So far, so conventional. Then Him drops his script, the two start bickering and you begin to understand that Him and Her are partners and that they are reading Her script, which is written out of their personal lives. At this point I realised that the house lights had gone down. They had dimmed so gradually that, although I was expecting them to go dark, I hadn't noticed when it had happened. The transition from a public reading, where the audience is visible to the actors and to each other, to a formal piece of theatre, where we sit in the dark witnessing the action on stage, is cunningly imperceptible.

The effect is a potent sense of complicity between the audience and the actors: they have seen us as much as we have seen them. And this reinforces a sense of voyeurism as the actors move in and out of differing imaginative realities - the relationship they are enacting before us, and the script they are reading. A third layer is added by Casey Benneto's pre-recorded voiceovers, which boom increasingly baroque stage directions. They describe powerful visual and sonic elements that never eventuate on the bare stage, becoming at once cues for the audience's imagination and sly satires on theatrical convention.

The dynamic between the read script and the "real" play becomes increasingly more complex and more fraught. Is Her, as Him claims, really the one in control, the one who can articulate what happened and deal with her grief? Or is she as lost as Him, floundering in her grief as she uses her imaginative life to deny that her son is dead?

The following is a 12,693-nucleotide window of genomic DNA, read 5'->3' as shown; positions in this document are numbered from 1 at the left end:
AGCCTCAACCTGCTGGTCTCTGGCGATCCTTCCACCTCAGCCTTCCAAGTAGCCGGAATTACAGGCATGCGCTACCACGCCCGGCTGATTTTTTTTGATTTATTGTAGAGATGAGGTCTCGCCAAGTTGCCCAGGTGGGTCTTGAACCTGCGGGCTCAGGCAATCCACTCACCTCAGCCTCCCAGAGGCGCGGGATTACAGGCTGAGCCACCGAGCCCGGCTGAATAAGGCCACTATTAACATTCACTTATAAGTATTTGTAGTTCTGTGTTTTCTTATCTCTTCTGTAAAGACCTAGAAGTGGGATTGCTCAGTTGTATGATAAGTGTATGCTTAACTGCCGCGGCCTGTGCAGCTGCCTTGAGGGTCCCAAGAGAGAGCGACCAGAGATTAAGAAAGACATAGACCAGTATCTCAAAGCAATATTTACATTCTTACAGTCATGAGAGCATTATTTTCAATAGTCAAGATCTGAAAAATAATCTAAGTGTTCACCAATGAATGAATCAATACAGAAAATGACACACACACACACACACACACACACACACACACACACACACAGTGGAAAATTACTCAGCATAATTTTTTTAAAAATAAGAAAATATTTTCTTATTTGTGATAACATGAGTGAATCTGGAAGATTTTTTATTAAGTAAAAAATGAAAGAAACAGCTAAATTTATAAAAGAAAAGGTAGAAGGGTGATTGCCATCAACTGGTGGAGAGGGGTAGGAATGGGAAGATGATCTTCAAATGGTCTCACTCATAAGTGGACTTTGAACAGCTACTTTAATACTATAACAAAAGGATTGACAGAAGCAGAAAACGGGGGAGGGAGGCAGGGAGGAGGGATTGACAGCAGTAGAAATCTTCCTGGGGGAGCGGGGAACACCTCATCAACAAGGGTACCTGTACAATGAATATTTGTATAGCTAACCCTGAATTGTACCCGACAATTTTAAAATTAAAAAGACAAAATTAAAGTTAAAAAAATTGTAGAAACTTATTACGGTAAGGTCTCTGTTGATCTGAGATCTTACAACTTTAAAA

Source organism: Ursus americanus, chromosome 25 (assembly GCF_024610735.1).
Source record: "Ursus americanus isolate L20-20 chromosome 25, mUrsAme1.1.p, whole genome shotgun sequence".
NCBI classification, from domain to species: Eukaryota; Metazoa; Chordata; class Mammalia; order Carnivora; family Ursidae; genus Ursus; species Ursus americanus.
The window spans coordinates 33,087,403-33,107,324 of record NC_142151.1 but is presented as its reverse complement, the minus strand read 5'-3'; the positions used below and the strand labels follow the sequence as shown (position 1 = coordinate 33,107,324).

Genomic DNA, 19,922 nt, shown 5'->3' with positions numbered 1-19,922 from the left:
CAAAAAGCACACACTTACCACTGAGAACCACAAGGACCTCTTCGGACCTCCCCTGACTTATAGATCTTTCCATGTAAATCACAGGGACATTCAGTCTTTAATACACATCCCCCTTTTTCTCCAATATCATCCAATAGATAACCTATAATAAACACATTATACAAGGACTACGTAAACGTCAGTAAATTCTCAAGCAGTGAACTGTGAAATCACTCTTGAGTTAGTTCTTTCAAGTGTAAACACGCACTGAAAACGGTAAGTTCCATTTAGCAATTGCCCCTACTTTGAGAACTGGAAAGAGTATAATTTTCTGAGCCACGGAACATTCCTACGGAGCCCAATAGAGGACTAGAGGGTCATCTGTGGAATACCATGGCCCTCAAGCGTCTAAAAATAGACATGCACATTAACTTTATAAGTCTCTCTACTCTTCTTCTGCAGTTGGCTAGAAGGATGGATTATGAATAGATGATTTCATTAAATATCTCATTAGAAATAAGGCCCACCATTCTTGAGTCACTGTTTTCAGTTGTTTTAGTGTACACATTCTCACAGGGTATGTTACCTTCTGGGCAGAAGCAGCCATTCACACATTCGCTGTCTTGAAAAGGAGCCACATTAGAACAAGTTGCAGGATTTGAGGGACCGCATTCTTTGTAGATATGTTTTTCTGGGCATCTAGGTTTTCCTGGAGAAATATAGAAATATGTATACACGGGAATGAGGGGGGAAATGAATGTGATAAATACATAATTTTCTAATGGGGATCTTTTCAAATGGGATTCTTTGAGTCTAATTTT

What becomes clear is how little these two people can help each other. As writers they both have a privileged relationship to expression, but even this doesn't help them communicate or even to understand the actuality of their
own pain. Even their love is not enough. "The land of tears," as St Expury says in The Little Prince, "is so mysterious".

In Brett Adam's hands, this complex script is given its full emotional and intellectual range. The stripped-down design and Rob Irwin's unobstrusive but effective lighting frame two extraordinarily generous performances. Neither Macleod nor MacDonald miss a beat: on them rests the human weight of the play,
the painful silences behind the words, and they meet the challenge with performances that articulate its subtleties and emotional power.

It makes superb, thoughtful theatre, which manages to be at once astringently intelligent and heartbreaking. And this stylishly minimal production, imported into the Malthouse after a successful season at the Store Room, is as polished as any I've seen.

Picture: Fiona Macleod and Todd MacDonald. Photo: Deryk Alpin


Chris Boyd said...

Physical pain, says Elaine Scarry in her groundbreaking study The Body in Pain, destroys human language.

I think Camus said something not unrelated: that extreme suffering takes away our taste for reading. Reading fiction, that is. (Not poetry!)

But I can't for the life of me find the source of the sentiment, let alone an exact quotation. Does it ring any bells with you, Alison? (Or any of your oh-so-erudite readers?!)

Sean David Burke said...

I saw Mueller's LTTLE BROTHER (with Lucy Jones)in 1998. Can't forget it.